“Store Food and Water”

An SMS message is being sent out from the Uganda Prime Minister’s office saying:

Dry earth in the Sonora desert, Mexico.

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“A long dry season has been predicted. Expect shortages of food, water and pasture. Store food & water to avoid hunger.”

The drought is widespread, and all predictions are saying that it is likely to last into April. Many parts of northern Uganda are accustomed to nearly annual drought and occasional famine, but it is unusual for it to reach its parched hands into so many corners of the country. This is also the first time I can recall receiving warnings to store food and water, so I have a feeling this one is becoming worse than most.

Unfortunately, this warning is meaningless to so many people. If you are living day-to-day, lucky to be able to put one meal in front of your family, how are you supposed to “store” anything up?

Those of us who are cushioned by our relative wealth will ride this out just fine. Things might cost a bit more for a while, and there might be a few things we can’t get, but you won’t hear about Government Ministers or mzungus dying of starvation. That’s just not the way things work.

I haven’t seen much of a sign yet of a big mobilization of resources to address this problem. The Uganda Red Cross Society website seems to be down as I write this, but they and the World Food Program are likely to take the lead as this becomes more of a crisis.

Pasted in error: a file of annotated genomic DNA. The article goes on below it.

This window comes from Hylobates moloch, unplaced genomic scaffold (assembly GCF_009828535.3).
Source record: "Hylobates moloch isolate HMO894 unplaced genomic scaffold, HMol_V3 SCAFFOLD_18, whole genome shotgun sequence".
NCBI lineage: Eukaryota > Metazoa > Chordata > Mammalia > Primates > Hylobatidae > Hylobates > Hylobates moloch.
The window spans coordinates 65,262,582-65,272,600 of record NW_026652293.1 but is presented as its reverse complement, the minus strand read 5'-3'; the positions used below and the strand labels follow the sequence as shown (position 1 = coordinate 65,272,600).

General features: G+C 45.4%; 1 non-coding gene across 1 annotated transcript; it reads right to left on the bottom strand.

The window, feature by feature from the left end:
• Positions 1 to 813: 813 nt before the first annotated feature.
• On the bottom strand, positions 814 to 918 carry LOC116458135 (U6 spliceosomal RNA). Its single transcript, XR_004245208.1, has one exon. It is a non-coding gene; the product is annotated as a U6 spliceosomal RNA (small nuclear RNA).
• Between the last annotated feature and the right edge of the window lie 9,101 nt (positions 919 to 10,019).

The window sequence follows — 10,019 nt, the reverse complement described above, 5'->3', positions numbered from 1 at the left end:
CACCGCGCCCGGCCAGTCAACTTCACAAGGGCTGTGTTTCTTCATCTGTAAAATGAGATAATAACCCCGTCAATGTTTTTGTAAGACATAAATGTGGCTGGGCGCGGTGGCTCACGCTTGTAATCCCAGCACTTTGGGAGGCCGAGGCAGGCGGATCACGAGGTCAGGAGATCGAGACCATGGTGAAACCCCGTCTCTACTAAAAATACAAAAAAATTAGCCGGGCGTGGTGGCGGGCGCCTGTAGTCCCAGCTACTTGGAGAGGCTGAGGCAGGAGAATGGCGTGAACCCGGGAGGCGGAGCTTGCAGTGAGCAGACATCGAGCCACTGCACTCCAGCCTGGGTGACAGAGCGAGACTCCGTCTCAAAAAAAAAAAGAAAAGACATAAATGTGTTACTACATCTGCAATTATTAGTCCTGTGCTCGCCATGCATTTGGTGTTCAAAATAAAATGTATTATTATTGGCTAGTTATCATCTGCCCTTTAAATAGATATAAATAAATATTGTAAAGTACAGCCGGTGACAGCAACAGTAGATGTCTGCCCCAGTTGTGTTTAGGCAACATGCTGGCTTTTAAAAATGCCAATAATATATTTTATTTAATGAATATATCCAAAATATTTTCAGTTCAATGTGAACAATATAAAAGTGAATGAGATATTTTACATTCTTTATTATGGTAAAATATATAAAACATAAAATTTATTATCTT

You can donate to the World Food Program, but you can’t designate that you want your donation to go to Uganda debt relief. Regardless, they have saved a lot of lives in emergency situations, and they have recently increased the amount of food that they buy locally rather than importing from abroad, putting money in the hands of Ugandan farmers.

Once the Uganda Red Cross Society gets their site up and running, you can donate to them and be sure the money is spent on their work here in Uganda.

There isn’t much information on the web yet about this drought in Uganda, but if the rains don’t start falling, people and livestock will. That’ll start moving it into the headlines.

Mark D. Jordahl – Kampala

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About Mark D. Jordahl

Mark Jordahl is a writer, trip leader and naturalist who has lived much of the last 7 years in Uganda and currently calls Colorado home.
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